According to data posted on the K-State website, enrollment has dropped by over 3,000 students since fall of 2014.
Despite this decrease in enrollment, K-State President Richard Myers says retention numbers in certain classes are looking positive.
Myers says graduation rates are good, but he thinks they can be better.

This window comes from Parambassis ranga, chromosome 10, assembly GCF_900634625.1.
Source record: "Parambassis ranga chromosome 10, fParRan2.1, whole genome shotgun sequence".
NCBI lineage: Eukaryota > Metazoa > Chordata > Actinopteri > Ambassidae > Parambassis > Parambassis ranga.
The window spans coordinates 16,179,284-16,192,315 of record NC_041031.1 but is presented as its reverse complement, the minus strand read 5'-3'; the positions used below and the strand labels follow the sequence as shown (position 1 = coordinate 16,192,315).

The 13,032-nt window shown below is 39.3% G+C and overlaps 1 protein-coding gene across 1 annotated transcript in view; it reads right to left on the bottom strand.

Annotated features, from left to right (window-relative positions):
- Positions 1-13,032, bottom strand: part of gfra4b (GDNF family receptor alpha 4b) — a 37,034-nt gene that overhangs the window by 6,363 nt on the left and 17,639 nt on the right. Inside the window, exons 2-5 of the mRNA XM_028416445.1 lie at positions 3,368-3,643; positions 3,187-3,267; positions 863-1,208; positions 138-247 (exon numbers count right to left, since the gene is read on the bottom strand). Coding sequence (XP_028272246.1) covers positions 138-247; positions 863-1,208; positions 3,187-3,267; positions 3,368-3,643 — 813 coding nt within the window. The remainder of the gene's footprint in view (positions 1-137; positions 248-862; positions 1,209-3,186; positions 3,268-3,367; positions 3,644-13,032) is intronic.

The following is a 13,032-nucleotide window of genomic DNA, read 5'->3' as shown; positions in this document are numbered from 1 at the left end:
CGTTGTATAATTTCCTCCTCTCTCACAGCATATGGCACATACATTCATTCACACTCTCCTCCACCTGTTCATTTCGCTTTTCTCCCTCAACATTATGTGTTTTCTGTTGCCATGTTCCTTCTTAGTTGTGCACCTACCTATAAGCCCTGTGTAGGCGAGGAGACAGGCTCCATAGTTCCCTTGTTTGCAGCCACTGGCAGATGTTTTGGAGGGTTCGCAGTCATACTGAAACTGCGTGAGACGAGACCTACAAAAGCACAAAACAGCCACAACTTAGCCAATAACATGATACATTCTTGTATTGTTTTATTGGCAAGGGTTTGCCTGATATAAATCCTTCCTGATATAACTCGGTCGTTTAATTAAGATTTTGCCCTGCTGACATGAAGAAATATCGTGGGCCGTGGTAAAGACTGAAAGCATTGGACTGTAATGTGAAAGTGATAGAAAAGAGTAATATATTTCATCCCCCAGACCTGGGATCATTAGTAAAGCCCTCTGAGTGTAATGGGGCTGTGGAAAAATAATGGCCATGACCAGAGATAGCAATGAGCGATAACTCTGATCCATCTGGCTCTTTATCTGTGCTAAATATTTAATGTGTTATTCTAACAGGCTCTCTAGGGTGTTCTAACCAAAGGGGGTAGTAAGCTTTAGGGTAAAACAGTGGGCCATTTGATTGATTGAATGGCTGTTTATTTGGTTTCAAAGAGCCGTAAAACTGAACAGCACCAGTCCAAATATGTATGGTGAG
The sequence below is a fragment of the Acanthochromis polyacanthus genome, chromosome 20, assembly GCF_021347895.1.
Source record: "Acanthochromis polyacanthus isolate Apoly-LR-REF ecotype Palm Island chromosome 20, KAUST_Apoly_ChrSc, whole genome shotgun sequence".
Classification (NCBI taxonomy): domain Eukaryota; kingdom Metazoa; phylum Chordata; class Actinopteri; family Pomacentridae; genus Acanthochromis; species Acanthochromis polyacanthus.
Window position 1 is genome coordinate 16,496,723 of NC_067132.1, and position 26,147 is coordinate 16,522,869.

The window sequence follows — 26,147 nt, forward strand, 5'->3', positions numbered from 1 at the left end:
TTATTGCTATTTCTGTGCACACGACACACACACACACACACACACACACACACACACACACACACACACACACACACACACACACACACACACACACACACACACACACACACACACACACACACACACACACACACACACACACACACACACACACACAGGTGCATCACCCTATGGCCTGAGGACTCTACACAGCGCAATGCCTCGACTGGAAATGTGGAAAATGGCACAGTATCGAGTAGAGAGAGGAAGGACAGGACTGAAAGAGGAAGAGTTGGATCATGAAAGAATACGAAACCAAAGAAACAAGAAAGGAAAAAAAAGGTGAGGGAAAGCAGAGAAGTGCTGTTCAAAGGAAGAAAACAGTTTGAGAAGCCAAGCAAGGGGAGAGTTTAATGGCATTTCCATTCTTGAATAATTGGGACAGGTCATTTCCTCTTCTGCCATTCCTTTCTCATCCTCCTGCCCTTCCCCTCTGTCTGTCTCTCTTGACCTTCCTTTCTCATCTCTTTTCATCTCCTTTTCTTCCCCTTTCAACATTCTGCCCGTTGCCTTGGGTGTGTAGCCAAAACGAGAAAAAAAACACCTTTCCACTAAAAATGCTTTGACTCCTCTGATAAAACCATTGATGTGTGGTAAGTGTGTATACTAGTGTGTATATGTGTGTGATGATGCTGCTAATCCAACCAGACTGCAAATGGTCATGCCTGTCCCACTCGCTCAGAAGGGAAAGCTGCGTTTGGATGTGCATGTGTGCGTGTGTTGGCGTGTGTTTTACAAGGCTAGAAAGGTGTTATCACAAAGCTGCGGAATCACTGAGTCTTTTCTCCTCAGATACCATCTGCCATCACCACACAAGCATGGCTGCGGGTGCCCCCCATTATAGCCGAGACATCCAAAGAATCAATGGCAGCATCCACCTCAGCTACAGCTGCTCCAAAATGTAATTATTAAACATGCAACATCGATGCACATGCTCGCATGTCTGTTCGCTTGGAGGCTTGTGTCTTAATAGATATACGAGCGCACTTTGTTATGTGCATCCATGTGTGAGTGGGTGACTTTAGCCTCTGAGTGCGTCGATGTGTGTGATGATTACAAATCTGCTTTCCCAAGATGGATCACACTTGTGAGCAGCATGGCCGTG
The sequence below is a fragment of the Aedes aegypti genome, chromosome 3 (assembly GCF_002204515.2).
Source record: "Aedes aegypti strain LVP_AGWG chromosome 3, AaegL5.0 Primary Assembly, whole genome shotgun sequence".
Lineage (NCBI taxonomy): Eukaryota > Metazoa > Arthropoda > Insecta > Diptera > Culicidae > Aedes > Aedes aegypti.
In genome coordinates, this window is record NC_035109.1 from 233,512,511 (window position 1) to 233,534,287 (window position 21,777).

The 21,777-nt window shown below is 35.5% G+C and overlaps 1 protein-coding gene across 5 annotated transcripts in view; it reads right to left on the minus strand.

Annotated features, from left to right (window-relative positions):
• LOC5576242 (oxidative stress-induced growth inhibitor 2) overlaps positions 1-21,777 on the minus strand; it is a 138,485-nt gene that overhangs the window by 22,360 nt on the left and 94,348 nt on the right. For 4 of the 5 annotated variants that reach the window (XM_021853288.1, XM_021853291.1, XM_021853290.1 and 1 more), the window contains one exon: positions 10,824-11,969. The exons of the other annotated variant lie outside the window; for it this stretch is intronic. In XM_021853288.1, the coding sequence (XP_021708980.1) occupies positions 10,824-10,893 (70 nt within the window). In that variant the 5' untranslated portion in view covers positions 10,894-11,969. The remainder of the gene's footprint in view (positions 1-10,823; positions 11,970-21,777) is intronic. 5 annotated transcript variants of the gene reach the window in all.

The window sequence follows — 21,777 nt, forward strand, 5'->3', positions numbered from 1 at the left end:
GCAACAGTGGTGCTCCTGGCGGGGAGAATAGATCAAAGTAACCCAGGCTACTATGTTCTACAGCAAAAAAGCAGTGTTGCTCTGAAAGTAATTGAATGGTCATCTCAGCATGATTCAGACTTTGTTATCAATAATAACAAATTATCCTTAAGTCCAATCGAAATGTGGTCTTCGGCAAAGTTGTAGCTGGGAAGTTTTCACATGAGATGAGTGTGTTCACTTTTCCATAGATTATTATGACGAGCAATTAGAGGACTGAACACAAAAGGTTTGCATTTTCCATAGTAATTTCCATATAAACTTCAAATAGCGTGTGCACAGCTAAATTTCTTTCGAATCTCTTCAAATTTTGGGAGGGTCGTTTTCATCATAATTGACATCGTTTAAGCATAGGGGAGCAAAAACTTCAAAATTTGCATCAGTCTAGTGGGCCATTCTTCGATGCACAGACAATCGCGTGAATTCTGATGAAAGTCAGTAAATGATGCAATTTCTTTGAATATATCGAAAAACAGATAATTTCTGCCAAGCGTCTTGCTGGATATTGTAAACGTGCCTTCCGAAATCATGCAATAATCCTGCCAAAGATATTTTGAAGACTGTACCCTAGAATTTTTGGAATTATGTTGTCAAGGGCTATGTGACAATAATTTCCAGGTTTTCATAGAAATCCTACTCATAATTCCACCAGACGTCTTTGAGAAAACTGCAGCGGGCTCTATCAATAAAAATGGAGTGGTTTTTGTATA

While there are some signs that efforts are paying off, Myers says real results likely won’t be seen for a couple years.
One step K-State has recently taken to improve enrollment is the hiring of Dr. Karen Goos as its first chief enrollment officer to lead the multi-year effort.
She previously served as the vice provost for enrollment management at the University of Central Missouri.